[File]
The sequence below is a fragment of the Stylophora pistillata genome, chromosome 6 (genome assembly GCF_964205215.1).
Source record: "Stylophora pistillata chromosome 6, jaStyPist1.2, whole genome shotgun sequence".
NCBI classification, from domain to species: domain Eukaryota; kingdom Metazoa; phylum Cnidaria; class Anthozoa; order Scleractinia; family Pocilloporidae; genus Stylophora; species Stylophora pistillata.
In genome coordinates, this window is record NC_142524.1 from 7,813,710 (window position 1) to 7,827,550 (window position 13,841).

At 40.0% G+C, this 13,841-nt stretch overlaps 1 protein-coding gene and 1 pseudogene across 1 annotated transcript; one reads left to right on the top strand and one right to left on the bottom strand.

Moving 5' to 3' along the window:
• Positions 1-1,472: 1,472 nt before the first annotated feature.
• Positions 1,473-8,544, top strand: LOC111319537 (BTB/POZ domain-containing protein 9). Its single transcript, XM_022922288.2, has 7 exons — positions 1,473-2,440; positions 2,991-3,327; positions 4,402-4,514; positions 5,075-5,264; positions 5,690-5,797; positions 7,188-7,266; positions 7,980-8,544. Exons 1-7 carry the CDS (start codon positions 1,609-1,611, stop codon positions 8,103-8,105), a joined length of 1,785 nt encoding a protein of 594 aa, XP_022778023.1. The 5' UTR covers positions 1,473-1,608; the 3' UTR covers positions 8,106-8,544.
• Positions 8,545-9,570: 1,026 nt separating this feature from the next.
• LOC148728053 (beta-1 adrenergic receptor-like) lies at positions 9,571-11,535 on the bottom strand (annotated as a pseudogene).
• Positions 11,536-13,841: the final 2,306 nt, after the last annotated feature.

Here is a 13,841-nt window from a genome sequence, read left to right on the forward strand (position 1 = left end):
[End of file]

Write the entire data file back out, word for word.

The sequence below is a fragment of the Stylophora pistillata genome, chromosome 6 (genome assembly GCF_964205215.1).
Source record: "Stylophora pistillata chromosome 6, jaStyPist1.2, whole genome shotgun sequence".
NCBI classification, from domain to species: domain Eukaryota; kingdom Metazoa; phylum Cnidaria; class Anthozoa; order Scleractinia; family Pocilloporidae; genus Stylophora; species Stylophora pistillata.
In genome coordinates, this window is record NC_142524.1 from 7,813,710 (window position 1) to 7,827,550 (window position 13,841).

At 40.0% G+C, this 13,841-nt stretch overlaps 1 protein-coding gene and 1 pseudogene across 1 annotated transcript; one reads left to right on the top strand and one right to left on the bottom strand.

Moving 5' to 3' along the window:
• Positions 1-1,472: 1,472 nt before the first annotated feature.
• Positions 1,473-8,544, top strand: LOC111319537 (BTB/POZ domain-containing protein 9). Its single transcript, XM_022922288.2, has 7 exons — positions 1,473-2,440; positions 2,991-3,327; positions 4,402-4,514; positions 5,075-5,264; positions 5,690-5,797; positions 7,188-7,266; positions 7,980-8,544. Exons 1-7 carry the CDS (start codon positions 1,609-1,611, stop codon positions 8,103-8,105), a joined length of 1,785 nt encoding a protein of 594 aa, XP_022778023.1. The 5' UTR covers positions 1,473-1,608; the 3' UTR covers positions 8,106-8,544.
• Positions 8,545-9,570: 1,026 nt separating this feature from the next.
• LOC148728053 (beta-1 adrenergic receptor-like) lies at positions 9,571-11,535 on the bottom strand (annotated as a pseudogene).
• Positions 11,536-13,841: the final 2,306 nt, after the last annotated feature.

Here is a 13,841-nt window from a genome sequence, read left to right on the forward strand (position 1 = left end):